Is there a way to query about the serial baud rate?

I am using an Arduino UNO R3 and i have this line in the setup function:

Serial.begin(9600);

But if the data speed is changed, i'm wondering if there is a function or hidden way of querying the baud rate used in the sketch? Like a standard command, for example:

Serial.baudrate();

which would return the baud rate currently used?

Use a variable instead of hard-coding it and then you can see what you set it to. It’s not going to just mysteriously change without you doing it.

int mySerialBaudRate = 9600;

// in setup

Serial.begin(mySerialBaudRate);

//wherever else

Serial.print(“Baud rate is: ”);
Serial.println(mySerialBaudRate);

If you look at the reference page for Serial, you'll see no mention of any such function, for the reason that Delta_G gave.

Of course, that doesn't mean it doesn't exist. Happily for you, you have the source code so you can go and look. Better yet, if it doesn't exist and you would like it to for some bizarre reason, you can customize your version to add that functionality.

Delta_G:
Use a variable instead of hard-coding it and then you can see what you set it to. It’s not going to just mysteriously change without you doing it.

int mySerialBaudRate = 9600;

// in setup

Serial.begin(mySerialBaudRate);

//wherever else

Serial.print(“Baud rate is: ”);
Serial.println(mySerialBaudRate);

That's useful. Thanks. But in my sketch, i'm trying to run an automated hardware check on the Bluetooth module HC-05 connected to my Arduino UNO R3. I'm trying to find a way of auto-checking if the Bluetooth module is working correctly. My suggested approach is to check if data is being sent and received correctly at the set baud rate. I am using a Serial Monitor app on my Android phone which uses Bluetooth and works just like the Arduino IDE Serial Monitor via USB.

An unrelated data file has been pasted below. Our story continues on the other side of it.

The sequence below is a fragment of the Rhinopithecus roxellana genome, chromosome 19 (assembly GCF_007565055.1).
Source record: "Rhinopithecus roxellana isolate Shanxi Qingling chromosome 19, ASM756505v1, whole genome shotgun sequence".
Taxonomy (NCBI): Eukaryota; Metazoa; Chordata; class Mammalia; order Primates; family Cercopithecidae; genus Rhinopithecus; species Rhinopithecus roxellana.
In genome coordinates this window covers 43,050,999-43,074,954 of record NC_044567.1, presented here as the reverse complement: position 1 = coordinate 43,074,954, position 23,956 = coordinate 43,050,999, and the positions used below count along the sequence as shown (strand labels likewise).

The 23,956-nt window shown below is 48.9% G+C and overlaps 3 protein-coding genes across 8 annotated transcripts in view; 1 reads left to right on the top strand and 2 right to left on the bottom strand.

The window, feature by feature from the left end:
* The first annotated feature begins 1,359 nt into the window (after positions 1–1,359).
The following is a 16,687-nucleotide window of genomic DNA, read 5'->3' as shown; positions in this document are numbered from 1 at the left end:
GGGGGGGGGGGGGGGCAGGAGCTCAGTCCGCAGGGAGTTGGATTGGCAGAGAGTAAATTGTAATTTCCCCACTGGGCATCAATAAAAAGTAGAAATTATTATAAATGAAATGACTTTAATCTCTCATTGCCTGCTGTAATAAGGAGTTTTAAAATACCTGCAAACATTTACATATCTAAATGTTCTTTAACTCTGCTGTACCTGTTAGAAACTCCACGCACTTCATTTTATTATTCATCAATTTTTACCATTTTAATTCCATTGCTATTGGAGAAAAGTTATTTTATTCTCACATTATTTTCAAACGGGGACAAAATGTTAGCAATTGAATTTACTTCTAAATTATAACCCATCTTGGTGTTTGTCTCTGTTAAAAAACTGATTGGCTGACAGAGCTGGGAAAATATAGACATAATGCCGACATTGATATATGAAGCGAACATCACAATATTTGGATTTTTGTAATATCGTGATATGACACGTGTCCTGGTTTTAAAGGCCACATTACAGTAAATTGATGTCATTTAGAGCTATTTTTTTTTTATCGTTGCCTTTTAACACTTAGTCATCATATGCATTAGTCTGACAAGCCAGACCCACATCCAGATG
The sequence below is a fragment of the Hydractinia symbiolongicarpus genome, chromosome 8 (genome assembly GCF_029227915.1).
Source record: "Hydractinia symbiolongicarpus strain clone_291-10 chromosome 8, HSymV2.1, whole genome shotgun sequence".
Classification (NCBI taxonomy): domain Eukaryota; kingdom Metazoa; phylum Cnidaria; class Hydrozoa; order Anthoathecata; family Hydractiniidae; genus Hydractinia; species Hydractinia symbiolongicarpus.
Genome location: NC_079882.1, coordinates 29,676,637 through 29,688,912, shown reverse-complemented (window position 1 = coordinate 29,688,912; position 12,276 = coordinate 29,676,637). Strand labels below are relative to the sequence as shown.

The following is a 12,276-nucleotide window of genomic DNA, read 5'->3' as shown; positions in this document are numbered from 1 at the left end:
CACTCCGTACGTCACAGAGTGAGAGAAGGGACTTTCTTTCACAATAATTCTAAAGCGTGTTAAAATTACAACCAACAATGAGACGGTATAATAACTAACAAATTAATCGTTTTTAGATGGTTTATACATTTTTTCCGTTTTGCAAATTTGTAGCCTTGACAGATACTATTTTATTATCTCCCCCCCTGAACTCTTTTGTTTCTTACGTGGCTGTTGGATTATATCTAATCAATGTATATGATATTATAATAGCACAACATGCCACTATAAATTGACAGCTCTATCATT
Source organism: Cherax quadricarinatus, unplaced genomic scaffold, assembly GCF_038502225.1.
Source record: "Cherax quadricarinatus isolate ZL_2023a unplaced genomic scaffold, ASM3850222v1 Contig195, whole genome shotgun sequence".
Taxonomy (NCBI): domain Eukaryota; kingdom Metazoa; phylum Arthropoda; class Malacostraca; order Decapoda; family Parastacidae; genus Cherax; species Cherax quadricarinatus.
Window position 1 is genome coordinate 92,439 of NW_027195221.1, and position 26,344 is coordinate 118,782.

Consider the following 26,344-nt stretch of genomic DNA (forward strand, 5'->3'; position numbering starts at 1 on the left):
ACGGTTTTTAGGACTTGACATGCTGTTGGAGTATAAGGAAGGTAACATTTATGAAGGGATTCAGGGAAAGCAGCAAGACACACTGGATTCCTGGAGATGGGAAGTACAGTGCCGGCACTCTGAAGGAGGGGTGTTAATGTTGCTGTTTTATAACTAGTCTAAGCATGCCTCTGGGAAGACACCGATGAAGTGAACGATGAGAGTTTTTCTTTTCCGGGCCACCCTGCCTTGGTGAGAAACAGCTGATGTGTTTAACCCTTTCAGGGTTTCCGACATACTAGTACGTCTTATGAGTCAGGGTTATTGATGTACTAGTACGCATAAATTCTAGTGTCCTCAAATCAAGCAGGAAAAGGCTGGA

One method could be simply turning on and off an LED?

#define ledPin 13
int state = 0;
void setup() {
  pinMode(ledPin, OUTPUT);
  digitalWrite(ledPin, LOW);
  Serial.begin(9600); // Default communication rate of the Bluetooth module
}
void loop() {
  if(Serial.available() > 0){ // Checks whether data is comming from the serial port
    state = Serial.read(); // Reads the data from the serial port
 }
 if (state == '0') {
  digitalWrite(ledPin, LOW); // Turn LED OFF
  Serial.println("LED: OFF"); // Send back, to the phone, the String "LED: ON"
  state = 0;
 }
 else if (state == '1') {
  digitalWrite(ledPin, HIGH);
  Serial.println("LED: ON");;
  state = 0;
 } 
}

The problem is that it requires user intervention to enter a value to toggle the LED, and it also requires the user to check the LED. If possible, i would like to automate this whole process, so that the Serial Monitor simply displays "OK" if the communication is working between the UNO and the HC-05 Bluetooth module. But maybe there is a better way of testing the Bluetooth module to check if it's working properly?
For example, to test my DC motor, i use a sketch which counts the encoder ticks and then displays the value to show that the motors are turning and the hardware check is complete.

Edit: Another method that i found is to bounce the data back and forth between the hardware and software serial ports to verify that the communication is working. But i don't want to have my Arduino UNO connected via USB, since i'm using Bluetooth communication to control the robot. And yet another method could be to use AT commands... But that would need tinkering with the hardware itself.

Oh so you don’t want to see what you set it to in your code you want to see what baud the other device is using. No, you can’t query that. You’ll have to do something like you suggest trying at different speeds until you get a good transmission.

Or just set your baud rate and leave it. It shouldn’t be magically changing itself. If you change it then you should know what you changed it to.

You can disable serial and measure the bits on the RX port.
Or, there are a bunch of "autobaud algorithms" where if you know the character you're expecting, you can derive the remote bitrate based on your own speed and the character you actually get...